I’m really hoping it’s not too late.
Only now am I getting around to pruning our hydrangeas – both the established bushes in the back yard, and the tree hydrangea (hydrangea paniculata) planted last fall as the centerpiece of our new landscaping assortment just off our front porch.
The experts say this sort of pruning is best done in late fall or early winter. Of course, I didn’t start researching the question until early spring – so you could say I’m a bit behind schedule. Indeed: on all our plants, the tiny buds have already begun to leaf-out – leaving me to wonder whether we’ll enjoy beautiful blooms or nothing but green stuff later this year.
If nothing else, as nature takes its course in the coming months, I suppose I can look back and find in my collection of flora something of a Lenten lesson about sinfulness. To wit: It’s not only the things we do, but the things we fail to do that can diminish the amount of beauty and grace available to the world.
Whether through laziness, or disinterest, or self-centeredness, I have to admit I often find myself saying “no” or “no thanks” to God’s invitations. And further, I have to acknowledge that the world (or at least my little corner of it) winds up paying a price for the things I fail to do.
This is surely a great mystery, is it not? That God would rely – at least in some small way – on a broken sinful person such as myself to accomplish the work of the Kingdom? And yet, we see in this week’s “first gospel” a good example of this principle at work. Jesus sends two disciples to procure the colt upon which he’ll make his triumphant entry into Jerusalem.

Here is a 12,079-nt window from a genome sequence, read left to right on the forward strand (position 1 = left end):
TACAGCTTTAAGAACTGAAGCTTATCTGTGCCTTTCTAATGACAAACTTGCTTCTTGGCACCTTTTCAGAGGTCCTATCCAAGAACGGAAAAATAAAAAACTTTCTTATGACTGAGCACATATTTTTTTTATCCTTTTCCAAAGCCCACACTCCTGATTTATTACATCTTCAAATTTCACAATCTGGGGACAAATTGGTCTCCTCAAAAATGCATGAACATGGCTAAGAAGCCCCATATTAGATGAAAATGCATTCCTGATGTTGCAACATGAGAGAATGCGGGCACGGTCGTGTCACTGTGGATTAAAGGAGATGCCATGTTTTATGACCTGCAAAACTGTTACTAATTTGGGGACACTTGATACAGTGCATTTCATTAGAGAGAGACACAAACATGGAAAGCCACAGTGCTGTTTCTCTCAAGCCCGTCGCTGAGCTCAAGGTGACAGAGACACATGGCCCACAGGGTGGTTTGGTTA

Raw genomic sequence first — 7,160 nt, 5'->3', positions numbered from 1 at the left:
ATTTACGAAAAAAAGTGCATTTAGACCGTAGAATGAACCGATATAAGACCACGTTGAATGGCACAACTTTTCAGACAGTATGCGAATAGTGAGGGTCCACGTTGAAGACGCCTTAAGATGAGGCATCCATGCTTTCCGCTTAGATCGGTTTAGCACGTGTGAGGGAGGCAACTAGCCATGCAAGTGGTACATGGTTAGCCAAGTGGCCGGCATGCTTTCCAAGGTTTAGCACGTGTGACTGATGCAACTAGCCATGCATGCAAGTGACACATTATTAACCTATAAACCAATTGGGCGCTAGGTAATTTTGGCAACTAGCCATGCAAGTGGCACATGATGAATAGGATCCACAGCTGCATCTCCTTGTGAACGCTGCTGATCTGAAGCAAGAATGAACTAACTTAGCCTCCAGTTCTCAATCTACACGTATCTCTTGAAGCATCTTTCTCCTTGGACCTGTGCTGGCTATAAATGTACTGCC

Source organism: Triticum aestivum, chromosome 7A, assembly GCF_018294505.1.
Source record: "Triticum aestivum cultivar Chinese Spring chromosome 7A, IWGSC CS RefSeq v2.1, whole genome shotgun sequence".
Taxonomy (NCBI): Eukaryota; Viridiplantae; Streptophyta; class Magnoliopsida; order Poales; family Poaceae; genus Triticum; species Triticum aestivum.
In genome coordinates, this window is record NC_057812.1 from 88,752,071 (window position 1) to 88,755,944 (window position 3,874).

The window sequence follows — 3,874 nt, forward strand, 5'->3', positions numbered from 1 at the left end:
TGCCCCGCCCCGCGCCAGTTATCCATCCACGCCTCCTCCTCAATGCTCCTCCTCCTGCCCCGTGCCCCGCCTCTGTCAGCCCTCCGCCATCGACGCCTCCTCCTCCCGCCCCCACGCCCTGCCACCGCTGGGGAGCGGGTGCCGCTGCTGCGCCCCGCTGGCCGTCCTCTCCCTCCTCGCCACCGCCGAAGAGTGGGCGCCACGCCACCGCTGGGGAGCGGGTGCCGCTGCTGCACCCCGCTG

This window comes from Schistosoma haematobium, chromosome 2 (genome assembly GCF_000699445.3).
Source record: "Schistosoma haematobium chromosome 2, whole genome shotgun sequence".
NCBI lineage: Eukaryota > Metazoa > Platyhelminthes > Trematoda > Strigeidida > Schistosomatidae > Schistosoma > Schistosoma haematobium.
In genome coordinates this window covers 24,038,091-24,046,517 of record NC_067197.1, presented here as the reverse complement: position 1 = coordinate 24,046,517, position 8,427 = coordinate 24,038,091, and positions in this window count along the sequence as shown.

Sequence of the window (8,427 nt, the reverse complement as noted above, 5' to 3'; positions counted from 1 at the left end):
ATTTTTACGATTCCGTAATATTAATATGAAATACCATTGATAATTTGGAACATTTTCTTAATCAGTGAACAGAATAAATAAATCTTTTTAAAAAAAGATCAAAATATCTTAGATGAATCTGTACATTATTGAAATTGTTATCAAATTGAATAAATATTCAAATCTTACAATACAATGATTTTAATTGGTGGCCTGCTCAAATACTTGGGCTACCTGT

“Untie it and bring it here,” [Jesus says.] “And if anyone should ask you, ‘Why are you untying it?’ you will answer, ‘The Master has need of it.’”
The owner of the colt undoubtedly would have been within his rights to refuse the request – just as I am free to sniff that I don’t have the time, or the energy, or the inclination to show a little mercy in a thousand different ways during the upcoming week.
Yes, I have that freedom – to nip any of those situations in the bud. But in what I fail to do, I also have to recognize that my choices will inevitably make Holy Week a little less holy for those I encounter along the Way.
And now, for a brief commercial message…After a long pause due to COVID-19, it looks like we’ll be able to resume our Kairos Weekends at Menard Correctional Center this spring. You can join our team in helping to bring the light of Christ into the prison, by making a tax-deductible “green agape” donation to help defray the cost of the retreat. Click here to contribute: https://bit.ly/3JIZNf7 (Designate “Menard State Prison”)
Let us pause now…to recall that we are in the presence of the Holy & Merciful One.